Lung cancer is the most common cause of cancer-related death worldwide and results in more than 36 million disability-adjusted life years globally [1,2]. Unfortunately, lung cancer-related symptoms such as persistent cough, shortness of breath, or chest pain are unspecific and mostly only present in advanced cancer stages. Lung cancer diagnosis is, therefore, often delayed and approximately 70% of all lung cancer diagnoses are made in an advanced stage of the disease [3]. Non-small cell lung cancer (NSCLC) makes up for approximately 85% of all lung cancer cases and itself summarizes a highly heterogeneous group of both histologically, molecularly, and biologically distinct subtypes of lung cancer [4]. In the past years, the gained knowledge about the molecular mechanisms of NSCLC and its immunological microenvironment has driven the development of molecularly targeted therapies and immunotherapy. These approaches have dramatically improved the treatment for patients with NSCLC and provide a prolonged disease control while offering less adverse reactions when compared to the conventional chemotherapy [5,6]. However, despite the emergence of targeted treatment and precision medicine, treatment failure is common and survival in patients with metastatic NSCLC remains poor [7]. The 2-year survival in stage IV disease is estimated between 10% and 23%, and the 5-year survival ranges between 0% and 10% [8]. Nevertheless, stage IV disease is highly heterogeneous and according to the 8th TNM edition, the survival rates may vary widely and are related to the site and number of metastases [8]. In 1995, Hellman and Weichselbaum first described an oligometastatic state of cancer with low systemic tumor burden, few distant metastases, and presumably a less aggressive cancer biology that was associated with an improved survival [9]. In this stage, a metastatic disease might be amenable to local aggressive therapy (LAT), which may include surgical resection of the primary tumor and metastatic lesions and/or a stereotactic body radiation therapy (SBRT). This new concept resulted in a paradigm shift where metastatic NSCLC would not per definition be incurable but require a multi-disciplinary treatment approach to address both the localized primary and metastatic tumor lesions, as well as disseminated, circulating tumor cells [10]. With this approach, the course of the disease may be modified and long-term cancer control may be achieved. However, patient selection and treatment allocation remain a commonly debated and complex topic. In this review article, we aim to present and discuss the current evidence of patient selection criteria for a surgical LAT in oligometastatic NSCLC.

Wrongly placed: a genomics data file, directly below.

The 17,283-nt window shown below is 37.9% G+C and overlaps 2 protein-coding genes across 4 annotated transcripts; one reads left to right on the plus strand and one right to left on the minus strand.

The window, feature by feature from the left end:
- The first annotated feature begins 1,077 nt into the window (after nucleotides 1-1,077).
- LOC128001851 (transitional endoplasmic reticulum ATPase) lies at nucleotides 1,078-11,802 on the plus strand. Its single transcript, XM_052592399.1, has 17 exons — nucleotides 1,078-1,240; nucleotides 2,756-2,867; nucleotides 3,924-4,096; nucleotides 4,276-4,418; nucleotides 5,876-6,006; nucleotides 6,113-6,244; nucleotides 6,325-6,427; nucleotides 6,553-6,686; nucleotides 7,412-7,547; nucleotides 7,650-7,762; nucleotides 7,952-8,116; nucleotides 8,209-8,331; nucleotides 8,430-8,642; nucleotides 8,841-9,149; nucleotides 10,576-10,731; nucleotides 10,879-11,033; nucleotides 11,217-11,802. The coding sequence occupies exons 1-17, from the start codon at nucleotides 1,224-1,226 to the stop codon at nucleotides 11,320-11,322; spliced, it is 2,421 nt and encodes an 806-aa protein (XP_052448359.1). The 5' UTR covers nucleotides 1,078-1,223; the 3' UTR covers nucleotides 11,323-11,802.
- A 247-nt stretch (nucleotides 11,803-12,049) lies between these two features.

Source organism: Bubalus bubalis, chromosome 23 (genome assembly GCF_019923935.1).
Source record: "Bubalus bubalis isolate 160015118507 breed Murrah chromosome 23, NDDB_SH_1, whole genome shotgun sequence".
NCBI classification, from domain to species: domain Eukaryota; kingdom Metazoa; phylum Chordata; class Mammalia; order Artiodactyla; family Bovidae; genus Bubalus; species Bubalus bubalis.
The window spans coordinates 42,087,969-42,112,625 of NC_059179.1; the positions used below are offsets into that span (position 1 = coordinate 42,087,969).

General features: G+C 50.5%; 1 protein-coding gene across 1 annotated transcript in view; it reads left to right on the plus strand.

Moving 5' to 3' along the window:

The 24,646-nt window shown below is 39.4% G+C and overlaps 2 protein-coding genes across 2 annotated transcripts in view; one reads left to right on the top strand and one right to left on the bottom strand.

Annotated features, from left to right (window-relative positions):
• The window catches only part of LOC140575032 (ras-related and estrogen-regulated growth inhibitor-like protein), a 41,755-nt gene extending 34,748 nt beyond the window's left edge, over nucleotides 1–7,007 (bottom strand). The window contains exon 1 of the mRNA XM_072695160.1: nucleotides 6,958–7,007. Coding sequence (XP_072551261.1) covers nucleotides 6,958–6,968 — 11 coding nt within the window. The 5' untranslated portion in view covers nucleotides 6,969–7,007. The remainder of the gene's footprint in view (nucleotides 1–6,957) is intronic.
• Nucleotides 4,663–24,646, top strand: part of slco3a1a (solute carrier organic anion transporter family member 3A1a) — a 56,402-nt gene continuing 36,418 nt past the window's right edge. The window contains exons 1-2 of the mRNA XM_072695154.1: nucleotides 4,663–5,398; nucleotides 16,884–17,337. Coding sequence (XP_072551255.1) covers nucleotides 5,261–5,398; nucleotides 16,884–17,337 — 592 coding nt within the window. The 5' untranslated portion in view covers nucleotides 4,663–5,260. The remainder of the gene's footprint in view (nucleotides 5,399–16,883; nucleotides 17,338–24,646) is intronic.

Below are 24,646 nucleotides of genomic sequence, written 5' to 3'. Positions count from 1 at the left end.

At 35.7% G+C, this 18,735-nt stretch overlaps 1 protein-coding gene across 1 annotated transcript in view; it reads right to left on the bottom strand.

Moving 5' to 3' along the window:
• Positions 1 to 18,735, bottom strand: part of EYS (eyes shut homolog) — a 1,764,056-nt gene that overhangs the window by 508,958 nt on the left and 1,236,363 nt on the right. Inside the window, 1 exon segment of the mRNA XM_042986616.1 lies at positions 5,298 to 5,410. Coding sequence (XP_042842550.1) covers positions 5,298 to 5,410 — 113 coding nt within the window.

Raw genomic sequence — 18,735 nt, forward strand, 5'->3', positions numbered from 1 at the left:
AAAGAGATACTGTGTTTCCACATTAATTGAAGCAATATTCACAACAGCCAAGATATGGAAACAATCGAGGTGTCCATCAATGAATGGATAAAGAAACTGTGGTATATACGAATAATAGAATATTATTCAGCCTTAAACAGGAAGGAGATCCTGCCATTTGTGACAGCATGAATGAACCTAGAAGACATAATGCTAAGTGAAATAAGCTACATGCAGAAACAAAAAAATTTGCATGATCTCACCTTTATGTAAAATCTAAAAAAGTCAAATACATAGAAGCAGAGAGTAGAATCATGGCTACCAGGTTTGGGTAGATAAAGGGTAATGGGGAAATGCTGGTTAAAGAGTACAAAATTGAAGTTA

2. Definition and Staging of Oligometastatic Non-Small Cell Lung Cancer